1 Timothy 3:1 - 7
NKJV - 1 This is a faithful saying: If a man desires the position of a bishop, he desires a good work. 2 A bishop then must be blameless, the husband of one wife, temperate, sober-minded, of good behavior, hospitable, able to teach.
Community answers are sorted based on votes. The higher the vote, the further up an answer is.
If a pastor's child makes a poor decision about drugs, alcohol, an immoral lifestyle or other sins and vices, should the pastor be held responsible? Granted, some situations clearly involve poor parenting and a pastor, like all parents, may bear some culpability in a given situation. Asking forgiveness, ackowledging shortcomings and humbling oneself before G-D in matters impacting adversely one's children, are good starting points. Open dialogue with that child can go a long way, too. Still, let's not blame a pastor needlessly for the sins of his child. Let's call the child to accountability and trust the pastor and the child will learn what he should learn from it all. At a certain point, grown children are responsible for their own decisions, good ones and bad ones. In Jewish thinking, the age of bar mitzvah (13 years) is the age of accountability. The bar mitzvah is formally brought into the community and told of his specific duties and responsibilities within the community. He is responsible to observe the ways of the L-RD, can participate in the ten man minyan required for prayer, and can draw his own conclusions when matters of conscience arise in the community. Jeremiah, the Hebrew prophet, did! Just that! Children can respond to G-D's call, too. Many pastors have learned compassion towards others when their 'perfect' child made seriously flawed decisions. It is also reprehensible that the pastor's covenant community of faith in which he faithfully ministers, expects perfection from the pastor and the pastor's family. The pastor, like his family members, has issues in his life to overcome. How much more his children? I think a pastor may be able to serve well if he can keep his eye on his calling, including working for the salvation of all of his children, and all the children within the community - not just his.. Many pastors have been diverted from their calling trying to bandage the gaping wounds of their grown children. Energy, time, finances and emotional stock have been lost by well meaning pastors with a 'savior' mentality towards their children. In essence, the child and his needs becomes the pastor's overlord. This shouldn't be. If a rebellious child chooses rebellion, only the Heeavenly Father can change the heart of that child, prodigal that he is. Yeshua spoke much on this topic; the acceptability of the repentant regardless of their age. Let G-D deal with the children once they are out of the nest while you, Mr. Pastor, continue to show forth a good example, by G-D's grace, to all, including one's own offspring. Stop diverting energies from your calling. Stop letting your child rule you and your resources. Invest even more into His kingdom, where rust, moths and THIEVES can't divert away from sovereign purpose. Start making the kingdom of G-D first and foremost as Mattityau 6:33 impores. Be a parent yet let your Heavenl;y Father deal with your own offspring. He knows their hearts.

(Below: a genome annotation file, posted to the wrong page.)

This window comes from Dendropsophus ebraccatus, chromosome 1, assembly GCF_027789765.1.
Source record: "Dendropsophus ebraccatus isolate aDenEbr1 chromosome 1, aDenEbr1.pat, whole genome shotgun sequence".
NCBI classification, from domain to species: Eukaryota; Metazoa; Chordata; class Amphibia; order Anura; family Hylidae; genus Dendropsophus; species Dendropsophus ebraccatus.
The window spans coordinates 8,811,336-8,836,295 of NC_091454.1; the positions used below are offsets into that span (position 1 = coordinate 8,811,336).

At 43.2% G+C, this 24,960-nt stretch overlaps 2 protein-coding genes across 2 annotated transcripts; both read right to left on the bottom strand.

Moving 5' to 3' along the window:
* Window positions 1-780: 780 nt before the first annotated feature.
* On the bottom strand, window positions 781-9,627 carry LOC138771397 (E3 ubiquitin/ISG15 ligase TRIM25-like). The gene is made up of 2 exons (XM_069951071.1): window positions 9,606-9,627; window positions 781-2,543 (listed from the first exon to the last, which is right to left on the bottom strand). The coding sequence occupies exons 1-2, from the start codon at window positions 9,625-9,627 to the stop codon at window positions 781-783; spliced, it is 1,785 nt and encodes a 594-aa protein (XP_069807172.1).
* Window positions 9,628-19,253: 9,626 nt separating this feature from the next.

1st Timothy 3 is very clear about this subject, but if the kids are grown up and out of the house the pastor wouldn't be responsible. We always try to keep our kids on the narrow road, regardless of age or where they live.
The question has already been answered in the court of common sense. The Bible’s words are true and sure, God does not lie. In Proverbs, God clearly states, that if we do our job, right, as parents, all will be well with our children. Proverbs 22:6 KJVS  Train up a child in the way he should go: and when he is old, he will not depart from it. Why would anyone want to listen to a Preacher, Priest, or some so called Prophet, that did not know how to raise, and train, their own children? It doesn't matter if the children are in the nest or out. I'm speaking from hindsight, I'm seventy five years old, had I known this when I was twenty years old, my children may have turned out differently. Vernon Richardson
All answers are REVIEWED and MODERATED.
Please ensure your answer MEETS all our guidelines.
A good answer provides new insight and perspective. Here are guidelines to help facilitate a meaningful learning experience for everyone.